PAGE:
Trading violations (including insider trading): 11%
Sales and advisory practices violations: 8%
Other (including operational, registration and fees/markups/commissions violations): 9%

Breakdown of Whistleblower Tips Submitted in FY2017

We can also take a look at the division of tips going into the SEC according to the whistleblower’s own characterization of the violation type:

Corporate Disclosures and Financials: 954
Offering Fraud: 758
Manipulation: 468
Trading and Pricing: 271
Insider Trading: 231
FCPA: 210
Unregistered Offerings: 144
Market Event: 125
Municipal Securities and Public Pension: 67

Breakdown of International Tips

The SEC received tips in FY 2017 from individuals in 72 foreign countries. The top five countries outside of the United States for tips were:

United Kingdom: 84
Canada: 73
Australia: 48
China: 39
Mexico and Russia: 26 (tied)

Tips by State

The leading states for tips within America were:

California: 500
New York: 438
Texas: 250
Florida: 229
New Jersey: 175

The Chief’s Annual Message

The message from Jane Norberg, chief of the Office of the Whistleblower, at the beginning of the report specifically mentioned the “critical role of whistleblowers” in protecting investors. Since its inception, whistleblower tips have helped recover $671 million in disgorgement, the majority of which has or is scheduled to be returned to harmed investors. The focus on this role continues the message sent by the Enforcement Division last week in its report that protecting retail investors was a top priority of the securities regulator.

The other key aspect of Norberg’s message was Rule 21F-17 and the SEC’s enforcement of the whistleblower protections. We have written about these SEC regulation here before. Rule 21F-17 prohibits impeding communications between the SEC and whistleblowers. During the last fiscal year, the SEC brought a number of enforcement actions against corporations for efforts to uncover the identity of whistleblowers or restrictive language in severance and separation agreements. The SEC also independently brought an enforcement action for terminating an employee in violation of the Dodd-Frank whistleblower anti-retaliation provisions. Norberg said that reviewing allegations of violations of these laws would “continue to be a focus … in the upcoming fiscal year to ensure that whistleblowers can free report information … without fear of reprisal.”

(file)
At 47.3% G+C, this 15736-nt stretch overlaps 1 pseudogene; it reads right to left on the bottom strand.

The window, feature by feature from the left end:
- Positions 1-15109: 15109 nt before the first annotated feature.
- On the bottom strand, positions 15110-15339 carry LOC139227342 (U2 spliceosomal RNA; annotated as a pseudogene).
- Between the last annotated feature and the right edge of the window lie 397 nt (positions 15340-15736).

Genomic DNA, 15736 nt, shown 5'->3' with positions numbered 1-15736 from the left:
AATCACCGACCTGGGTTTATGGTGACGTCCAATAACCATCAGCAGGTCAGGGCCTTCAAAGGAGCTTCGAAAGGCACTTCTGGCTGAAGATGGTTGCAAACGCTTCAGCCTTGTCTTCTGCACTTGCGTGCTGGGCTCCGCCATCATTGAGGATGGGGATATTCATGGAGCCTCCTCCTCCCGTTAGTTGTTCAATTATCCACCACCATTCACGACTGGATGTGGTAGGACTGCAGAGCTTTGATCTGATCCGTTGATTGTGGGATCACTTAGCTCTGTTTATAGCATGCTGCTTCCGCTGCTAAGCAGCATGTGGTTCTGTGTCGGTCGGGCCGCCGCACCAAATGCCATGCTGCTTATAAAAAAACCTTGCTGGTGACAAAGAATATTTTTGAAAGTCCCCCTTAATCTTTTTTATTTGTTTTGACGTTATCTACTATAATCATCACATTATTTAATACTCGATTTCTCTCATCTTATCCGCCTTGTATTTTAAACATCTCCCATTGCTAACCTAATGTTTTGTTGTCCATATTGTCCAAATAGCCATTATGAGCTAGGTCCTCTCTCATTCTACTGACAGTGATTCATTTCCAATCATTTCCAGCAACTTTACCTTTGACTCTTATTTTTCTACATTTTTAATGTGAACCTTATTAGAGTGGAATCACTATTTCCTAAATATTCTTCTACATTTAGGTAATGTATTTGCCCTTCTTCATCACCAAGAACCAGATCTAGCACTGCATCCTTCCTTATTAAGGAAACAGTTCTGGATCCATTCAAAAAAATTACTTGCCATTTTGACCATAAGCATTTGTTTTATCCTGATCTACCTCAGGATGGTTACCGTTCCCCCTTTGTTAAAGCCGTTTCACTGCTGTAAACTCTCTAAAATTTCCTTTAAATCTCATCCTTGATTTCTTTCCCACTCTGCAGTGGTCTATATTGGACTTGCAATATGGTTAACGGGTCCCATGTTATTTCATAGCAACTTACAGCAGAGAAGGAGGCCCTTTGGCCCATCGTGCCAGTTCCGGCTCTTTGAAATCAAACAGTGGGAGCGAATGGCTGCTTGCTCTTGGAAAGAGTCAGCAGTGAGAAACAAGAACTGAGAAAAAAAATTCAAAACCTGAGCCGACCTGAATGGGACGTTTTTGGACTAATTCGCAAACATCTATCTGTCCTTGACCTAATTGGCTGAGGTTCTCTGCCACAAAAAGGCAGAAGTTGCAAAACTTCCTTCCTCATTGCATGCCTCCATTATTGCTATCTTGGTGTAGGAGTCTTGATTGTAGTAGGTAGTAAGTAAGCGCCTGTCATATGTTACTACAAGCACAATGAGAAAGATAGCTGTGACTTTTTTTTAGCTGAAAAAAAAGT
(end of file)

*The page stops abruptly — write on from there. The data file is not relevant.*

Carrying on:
The other area that was mentioned was the office’s hotline. Since the whistleblower hotline was established at the SEC, the OWB has returned over 18,600 calls from the public. In the last fiscal year, it returned nearly 3,200 calls, an increase over FY2016. We have found this to be a very helpful service that the SEC provides for whistleblowers and their attorneys.

The report also discusses the efforts of the Whistleblower Office on behalf of whistleblowers in federal court cases involving anti-retaliation provisions. It specifically mentions the U.S. amicus curiae brief filed in the Supreme Court in Digital Realty Trust, Inc. v. Somers, which is to be heard by the Court at the end of this month. Somers provides the Court the opportunity to hold that a whistleblower is protected by the Dodd-Frank anti-retaliation provisions even if they only reported internally to a manager or supervisor rather than file a Form TCR with the SEC.

The 2017 annual report is the second issued by Jane Norberg after she succeeded Sean McKessy. It marked the first full year of her leadership at the OWB. McKessy announced that he was leaving the SEC Office of the Whistleblower in July 2016.


The SEC also released its financial report recognizing a contingent liability of $221 million for the year ending on Sept. 30, 2017.  This means that the SEC expects that additional whistleblower awards are probable in that amount.  The awards have not been announced yet and there is no indication at what stage the SEC will recognize a future payout as a contingent liability.

Our Offer

As always, our attorneys are available for a free, confidential initial consultation with potential SEC whistleblowers.  Please call 1-800-590-4116 to speak to an SEC whistleblower attorney at McEldrew Young.

Australia Joint Committee Recommends More Whistleblower Protections


Australia appears to have moved one step closer to adopting whistleblower rewards and additional retaliation protections with a report last month by the Parliamentary Joint Committee on Corporations and Financial Services. The report’s main recommendation is for Australia to establish a Whistleblower Protection Authority to support whistleblowers, prioritize the handling of whistleblower tips and investigate instances of retaliation.

The report also recommends that the whistleblower protection body, or law enforcement agencies have the absolute discretion to issue a reward within a legislated range. The Joint Committee aimed to address some of the criticism leveled against such a bounty system by supporting a cap on the ultimate size of the reward that can be paid.